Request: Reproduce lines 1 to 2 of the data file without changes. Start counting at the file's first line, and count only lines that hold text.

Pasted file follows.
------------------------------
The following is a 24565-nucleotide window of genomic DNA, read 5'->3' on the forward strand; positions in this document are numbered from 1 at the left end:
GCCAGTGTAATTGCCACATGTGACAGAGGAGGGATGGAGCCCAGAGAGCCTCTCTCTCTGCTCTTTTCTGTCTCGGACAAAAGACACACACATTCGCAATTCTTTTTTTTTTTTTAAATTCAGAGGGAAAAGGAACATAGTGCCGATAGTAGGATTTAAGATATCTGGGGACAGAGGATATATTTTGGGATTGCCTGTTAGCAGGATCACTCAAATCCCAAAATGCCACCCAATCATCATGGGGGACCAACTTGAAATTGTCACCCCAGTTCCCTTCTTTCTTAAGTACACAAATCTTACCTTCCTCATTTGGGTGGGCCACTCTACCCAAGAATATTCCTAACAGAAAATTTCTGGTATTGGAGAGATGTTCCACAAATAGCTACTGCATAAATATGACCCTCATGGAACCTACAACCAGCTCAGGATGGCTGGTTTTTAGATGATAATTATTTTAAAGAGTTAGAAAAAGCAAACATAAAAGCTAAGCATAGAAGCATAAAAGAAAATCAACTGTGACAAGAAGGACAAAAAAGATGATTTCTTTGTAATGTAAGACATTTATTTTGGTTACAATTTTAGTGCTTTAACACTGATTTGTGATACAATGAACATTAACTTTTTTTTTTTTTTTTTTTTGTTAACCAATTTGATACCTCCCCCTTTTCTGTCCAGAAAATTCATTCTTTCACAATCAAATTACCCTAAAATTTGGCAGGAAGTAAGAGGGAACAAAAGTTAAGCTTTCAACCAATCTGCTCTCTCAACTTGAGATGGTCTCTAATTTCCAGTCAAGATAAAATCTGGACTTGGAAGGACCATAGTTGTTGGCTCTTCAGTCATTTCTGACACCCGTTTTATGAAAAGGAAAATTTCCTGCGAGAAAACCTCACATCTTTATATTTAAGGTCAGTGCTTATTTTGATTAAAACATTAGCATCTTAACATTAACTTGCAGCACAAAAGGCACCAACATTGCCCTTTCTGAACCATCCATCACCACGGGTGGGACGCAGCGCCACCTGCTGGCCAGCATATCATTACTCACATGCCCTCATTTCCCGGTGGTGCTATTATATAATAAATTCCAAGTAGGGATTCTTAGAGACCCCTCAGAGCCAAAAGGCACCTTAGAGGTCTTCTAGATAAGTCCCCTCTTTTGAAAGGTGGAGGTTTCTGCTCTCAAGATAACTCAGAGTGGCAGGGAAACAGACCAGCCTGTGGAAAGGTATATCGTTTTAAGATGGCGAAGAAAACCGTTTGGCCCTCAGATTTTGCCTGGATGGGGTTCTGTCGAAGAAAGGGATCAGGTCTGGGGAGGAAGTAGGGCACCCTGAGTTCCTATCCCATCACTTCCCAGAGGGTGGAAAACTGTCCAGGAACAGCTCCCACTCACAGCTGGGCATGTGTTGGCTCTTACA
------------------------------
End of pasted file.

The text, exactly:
The following is a 24565-nucleotide window of genomic DNA, read 5'->3' on the forward strand; positions in this document are numbered from 1 at the left end:
GCCAGTGTAATTGCCACATGTGACAGAGGAGGGATGGAGCCCAGAGAGCCTCTCTCTCTGCTCTTTTCTGTCTCGGACAAAAGACACACACATTCGCAATTCTTTTTTTTTTTTTAAATTCAGAGGGAAAAGGAACATAGTGCCGATAGTAGGATTTAAGATATCTGGGGACAGAGGATATATTTTGGGATTGCCTGTTAGCAGGATCACTCAAATCCCAAAATGCCACCCAATCATCATGGGGGACCAACTTGAAATTGTCACCCCAGTTCCCTTCTTTCTTAAGTACACAAATCTTACCTTCCTCATTTGGGTGGGCCACTCTACCCAAGAATATTCCTAACAGAAAATTTCTGGTATTGGAGAGATGTTCCACAAATAGCTACTGCATAAATATGACCCTCATGGAACCTACAACCAGCTCAGGATGGCTGGTTTTTAGATGATAATTATTTTAAAGAGTTAGAAAAAGCAAACATAAAAGCTAAGCATAGAAGCATAAAAGAAAATCAACTGTGACAAGAAGGACAAAAAAGATGATTTCTTTGTAATGTAAGACATTTATTTTGGTTACAATTTTAGTGCTTTAACACTGATTTGTGATACAATGAACATTAACTTTTTTTTTTTTTTTTTTTTGTTAACCAATTTGATACCTCCCCCTTTTCTGTCCAGAAAATTCATTCTTTCACAATCAAATTACCCTAAAATTTGGCAGGAAGTAAGAGGGAACAAAAGTTAAGCTTTCAACCAATCTGCTCTCTCAACTTGAGATGGTCTCTAATTTCCAGTCAAGATAAAATCTGGACTTGGAAGGACCATAGTTGTTGGCTCTTCAGTCATTTCTGACACCCGTTTTATGAAAAGGAAAATTTCCTGCGAGAAAACCTCACATCTTTATATTTAAGGTCAGTGCTTATTTTGATTAAAACATTAGCATCTTAACATTAACTTGCAGCACAAAAGGCACCAACATTGCCCTTTCTGAACCATCCATCACCACGGGTGGGACGCAGCGCCACCTGCTGGCCAGCATATCATTACTCACATGCCCTCATTTCCCGGTGGTGCTATTATATAATAAATTCCAAGTAGGGATTCTTAGAGACCCCTCAGAGCCAAAAGGCACCTTAGAGGTCTTCTAGATAAGTCCCCTCTTTTGAAAGGTGGAGGTTTCTGCTCTCAAGATAACTCAGAGTGGCAGGGAAACAGACCAGCCTGTGGAAAGGTATATCGTTTTAAGATGGCGAAGAAAACCGTTTGGCCCTCAGATTTTGCCTGGATGGGGTTCTGTCGAAGAAAGGGATCAGGTCTGGGGAGGAAGTAGGGCACCCTGAGTTCCTATCCCATCACTTCCCAGAGGGTGGAAAACTGTCCAGGAACAGCTCCCACTCACAGCTGGGCATGTGTTGGCTCTTACA